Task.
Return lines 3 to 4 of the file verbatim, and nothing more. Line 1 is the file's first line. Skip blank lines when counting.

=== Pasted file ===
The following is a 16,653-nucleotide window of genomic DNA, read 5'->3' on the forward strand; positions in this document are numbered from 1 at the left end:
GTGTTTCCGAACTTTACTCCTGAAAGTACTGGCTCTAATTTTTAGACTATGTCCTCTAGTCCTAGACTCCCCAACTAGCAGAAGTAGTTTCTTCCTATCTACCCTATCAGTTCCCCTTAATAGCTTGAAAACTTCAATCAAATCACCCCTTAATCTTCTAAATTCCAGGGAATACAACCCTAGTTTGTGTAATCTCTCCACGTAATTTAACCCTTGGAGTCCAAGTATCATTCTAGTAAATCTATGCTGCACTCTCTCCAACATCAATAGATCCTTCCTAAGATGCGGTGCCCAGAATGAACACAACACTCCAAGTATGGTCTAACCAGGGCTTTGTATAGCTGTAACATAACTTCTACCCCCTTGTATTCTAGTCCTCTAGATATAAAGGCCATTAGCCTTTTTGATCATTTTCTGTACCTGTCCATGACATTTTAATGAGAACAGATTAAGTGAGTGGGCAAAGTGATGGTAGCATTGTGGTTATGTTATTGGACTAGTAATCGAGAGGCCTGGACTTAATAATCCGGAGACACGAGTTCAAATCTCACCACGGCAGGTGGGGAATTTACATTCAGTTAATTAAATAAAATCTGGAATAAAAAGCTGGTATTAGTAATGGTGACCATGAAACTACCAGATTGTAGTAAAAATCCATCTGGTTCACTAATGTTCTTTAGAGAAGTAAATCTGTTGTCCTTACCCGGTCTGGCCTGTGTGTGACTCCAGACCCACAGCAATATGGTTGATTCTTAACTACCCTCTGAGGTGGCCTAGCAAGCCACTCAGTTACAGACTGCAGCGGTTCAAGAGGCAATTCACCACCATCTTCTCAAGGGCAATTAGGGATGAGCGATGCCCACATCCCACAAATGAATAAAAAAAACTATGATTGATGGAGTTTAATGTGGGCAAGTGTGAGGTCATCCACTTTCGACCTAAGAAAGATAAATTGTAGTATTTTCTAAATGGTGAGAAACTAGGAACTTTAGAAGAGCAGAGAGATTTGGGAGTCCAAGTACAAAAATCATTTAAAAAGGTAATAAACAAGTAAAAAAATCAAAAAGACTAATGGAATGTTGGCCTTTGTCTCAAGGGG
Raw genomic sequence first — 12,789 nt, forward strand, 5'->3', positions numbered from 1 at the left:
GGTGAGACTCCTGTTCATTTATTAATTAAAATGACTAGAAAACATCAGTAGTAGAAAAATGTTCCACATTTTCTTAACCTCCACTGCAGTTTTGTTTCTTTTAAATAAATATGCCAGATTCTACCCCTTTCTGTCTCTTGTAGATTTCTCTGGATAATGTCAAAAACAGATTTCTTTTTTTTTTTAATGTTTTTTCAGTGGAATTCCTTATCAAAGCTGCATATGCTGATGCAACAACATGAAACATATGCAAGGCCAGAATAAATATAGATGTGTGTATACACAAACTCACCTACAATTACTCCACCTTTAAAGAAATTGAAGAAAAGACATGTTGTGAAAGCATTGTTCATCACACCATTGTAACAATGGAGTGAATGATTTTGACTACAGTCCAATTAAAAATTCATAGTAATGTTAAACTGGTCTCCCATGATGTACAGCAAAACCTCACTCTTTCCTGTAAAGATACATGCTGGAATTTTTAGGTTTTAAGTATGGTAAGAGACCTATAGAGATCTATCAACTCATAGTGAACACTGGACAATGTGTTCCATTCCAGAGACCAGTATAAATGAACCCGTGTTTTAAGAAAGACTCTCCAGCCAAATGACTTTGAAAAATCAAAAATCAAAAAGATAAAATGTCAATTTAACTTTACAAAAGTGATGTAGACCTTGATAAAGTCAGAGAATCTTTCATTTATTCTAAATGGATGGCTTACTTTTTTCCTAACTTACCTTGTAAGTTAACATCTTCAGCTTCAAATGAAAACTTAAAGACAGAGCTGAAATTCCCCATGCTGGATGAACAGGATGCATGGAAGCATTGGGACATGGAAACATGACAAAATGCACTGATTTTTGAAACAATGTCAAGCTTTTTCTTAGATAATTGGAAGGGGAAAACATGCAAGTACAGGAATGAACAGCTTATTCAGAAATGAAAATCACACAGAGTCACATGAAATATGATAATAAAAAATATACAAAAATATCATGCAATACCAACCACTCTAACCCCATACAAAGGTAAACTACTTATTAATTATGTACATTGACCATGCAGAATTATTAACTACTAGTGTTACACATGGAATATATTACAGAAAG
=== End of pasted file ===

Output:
Raw genomic sequence first — 12,789 nt, forward strand, 5'->3', positions numbered from 1 at the left:
GGTGAGACTCCTGTTCATTTATTAATTAAAATGACTAGAAAACATCAGTAGTAGAAAAATGTTCCACATTTTCTTAACCTCCACTGCAGTTTTGTTTCTTTTAAATAAATATGCCAGATTCTACCCCTTTCTGTCTCTTGTAGATTTCTCTGGATAATGTCAAAAACAGATTTCTTTTTTTTTTTAATGTTTTTTCAGTGGAATTCCTTATCAAAGCTGCATATGCTGATGCAACAACATGAAACATATGCAAGGCCAGAATAAATATAGATGTGTGTATACACAAACTCACCTACAATTACTCCACCTTTAAAGAAATTGAAGAAAAGACATGTTGTGAAAGCATTGTTCATCACACCATTGTAACAATGGAGTGAATGATTTTGACTACAGTCCAATTAAAAATTCATAGTAATGTTAAACTGGTCTCCCATGATGTACAGCAAAACCTCACTCTTTCCTGTAAAGATACATGCTGGAATTTTTAGGTTTTAAGTATGGTAAGAGACCTATAGAGATCTATCAACTCATAGTGAACACTGGACAATGTGTTCCATTCCAGAGACCAGTATAAATGAACCCGTGTTTTAAGAAAGACTCTCCAGCCAAATGACTTTGAAAAATCAAAAATCAAAAAGATAAAATGTCAATTTAACTTTACAAAAGTGATGTAGACCTTGATAAAGTCAGAGAATCTTTCATTTATTCTAAATGGATGGCTTACTTTTTTCCTAACTTACCTTGTAAGTTAACATCTTCAGCTTCAAATGAAAACTTAAAGACAGAGCTGAAATTCCCCATGCTGGATGAACAGGATGCATGGAAGCATTGGGACATGGAAACATGACAAAATGCACTGATTTTTGAAACAATGTCAAGCTTTTTCTTAGATAATTGGAAGGGGAAAACATGCAAGTACAGGAATGAACAGCTTATTCAGAAATGAAAATCACACAGAGTCACATGAAATATGATAATAAAAAATATACAAAAATATCATGCAATACCAACCACTCTAACCCCATACAAAGGTAAACTACTTATTAATTATGTACATTGACCATGCAGAATTATTAACTACTAGTGTTACACATGGAATATATTACAGAAAG